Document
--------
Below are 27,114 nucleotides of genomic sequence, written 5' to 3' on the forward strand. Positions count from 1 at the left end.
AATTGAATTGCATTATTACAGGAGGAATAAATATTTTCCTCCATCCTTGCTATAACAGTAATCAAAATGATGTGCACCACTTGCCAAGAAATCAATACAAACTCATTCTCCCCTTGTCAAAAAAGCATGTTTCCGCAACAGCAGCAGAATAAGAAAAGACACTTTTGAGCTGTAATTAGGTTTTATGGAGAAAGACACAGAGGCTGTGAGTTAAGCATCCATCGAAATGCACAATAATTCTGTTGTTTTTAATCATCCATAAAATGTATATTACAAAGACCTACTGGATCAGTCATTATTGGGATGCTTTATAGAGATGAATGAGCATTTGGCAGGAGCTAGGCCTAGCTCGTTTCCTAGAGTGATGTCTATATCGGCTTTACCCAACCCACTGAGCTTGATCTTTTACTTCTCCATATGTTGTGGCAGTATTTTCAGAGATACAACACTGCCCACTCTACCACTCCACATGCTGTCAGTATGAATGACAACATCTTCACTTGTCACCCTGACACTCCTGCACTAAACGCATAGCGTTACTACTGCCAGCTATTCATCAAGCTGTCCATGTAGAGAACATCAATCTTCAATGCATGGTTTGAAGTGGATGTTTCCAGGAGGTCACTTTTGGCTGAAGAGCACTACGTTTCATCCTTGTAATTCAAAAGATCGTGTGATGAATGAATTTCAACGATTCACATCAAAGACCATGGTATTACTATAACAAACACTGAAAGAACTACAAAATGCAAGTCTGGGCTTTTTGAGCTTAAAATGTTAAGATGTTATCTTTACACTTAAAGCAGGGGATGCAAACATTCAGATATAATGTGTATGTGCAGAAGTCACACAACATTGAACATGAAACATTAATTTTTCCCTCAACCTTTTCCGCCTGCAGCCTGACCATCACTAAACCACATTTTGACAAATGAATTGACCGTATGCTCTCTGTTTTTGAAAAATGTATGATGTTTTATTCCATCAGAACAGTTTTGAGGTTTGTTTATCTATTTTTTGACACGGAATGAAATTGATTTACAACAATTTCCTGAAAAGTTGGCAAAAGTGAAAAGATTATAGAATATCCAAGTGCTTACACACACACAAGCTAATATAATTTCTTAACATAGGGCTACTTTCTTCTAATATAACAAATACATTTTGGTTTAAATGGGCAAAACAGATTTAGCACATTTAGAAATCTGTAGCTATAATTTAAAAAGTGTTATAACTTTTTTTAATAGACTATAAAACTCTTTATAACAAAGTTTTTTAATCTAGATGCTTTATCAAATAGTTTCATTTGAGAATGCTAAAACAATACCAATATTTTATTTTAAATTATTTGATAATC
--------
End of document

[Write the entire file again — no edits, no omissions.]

Below are 27,114 nucleotides of genomic sequence, written 5' to 3' on the forward strand. Positions count from 1 at the left end.
AATTGAATTGCATTATTACAGGAGGAATAAATATTTTCCTCCATCCTTGCTATAACAGTAATCAAAATGATGTGCACCACTTGCCAAGAAATCAATACAAACTCATTCTCCCCTTGTCAAAAAAGCATGTTTCCGCAACAGCAGCAGAATAAGAAAAGACACTTTTGAGCTGTAATTAGGTTTTATGGAGAAAGACACAGAGGCTGTGAGTTAAGCATCCATCGAAATGCACAATAATTCTGTTGTTTTTAATCATCCATAAAATGTATATTACAAAGACCTACTGGATCAGTCATTATTGGGATGCTTTATAGAGATGAATGAGCATTTGGCAGGAGCTAGGCCTAGCTCGTTTCCTAGAGTGATGTCTATATCGGCTTTACCCAACCCACTGAGCTTGATCTTTTACTTCTCCATATGTTGTGGCAGTATTTTCAGAGATACAACACTGCCCACTCTACCACTCCACATGCTGTCAGTATGAATGACAACATCTTCACTTGTCACCCTGACACTCCTGCACTAAACGCATAGCGTTACTACTGCCAGCTATTCATCAAGCTGTCCATGTAGAGAACATCAATCTTCAATGCATGGTTTGAAGTGGATGTTTCCAGGAGGTCACTTTTGGCTGAAGAGCACTACGTTTCATCCTTGTAATTCAAAAGATCGTGTGATGAATGAATTTCAACGATTCACATCAAAGACCATGGTATTACTATAACAAACACTGAAAGAACTACAAAATGCAAGTCTGGGCTTTTTGAGCTTAAAATGTTAAGATGTTATCTTTACACTTAAAGCAGGGGATGCAAACATTCAGATATAATGTGTATGTGCAGAAGTCACACAACATTGAACATGAAACATTAATTTTTCCCTCAACCTTTTCCGCCTGCAGCCTGACCATCACTAAACCACATTTTGACAAATGAATTGACCGTATGCTCTCTGTTTTTGAAAAATGTATGATGTTTTATTCCATCAGAACAGTTTTGAGGTTTGTTTATCTATTTTTTGACACGGAATGAAATTGATTTACAACAATTTCCTGAAAAGTTGGCAAAAGTGAAAAGATTATAGAATATCCAAGTGCTTACACACACACAAGCTAATATAATTTCTTAACATAGGGCTACTTTCTTCTAATATAACAAATACATTTTGGTTTAAATGGGCAAAACAGATTTAGCACATTTAGAAATCTGTAGCTATAATTTAAAAAGTGTTATAACTTTTTTTAATAGACTATAAAACTCTTTATAACAAAGTTTTTTAATCTAGATGCTTTATCAAATAGTTTCATTTGAGAATGCTAAAACAATACCAATATTTTATTTTAAATTATTTGATAATC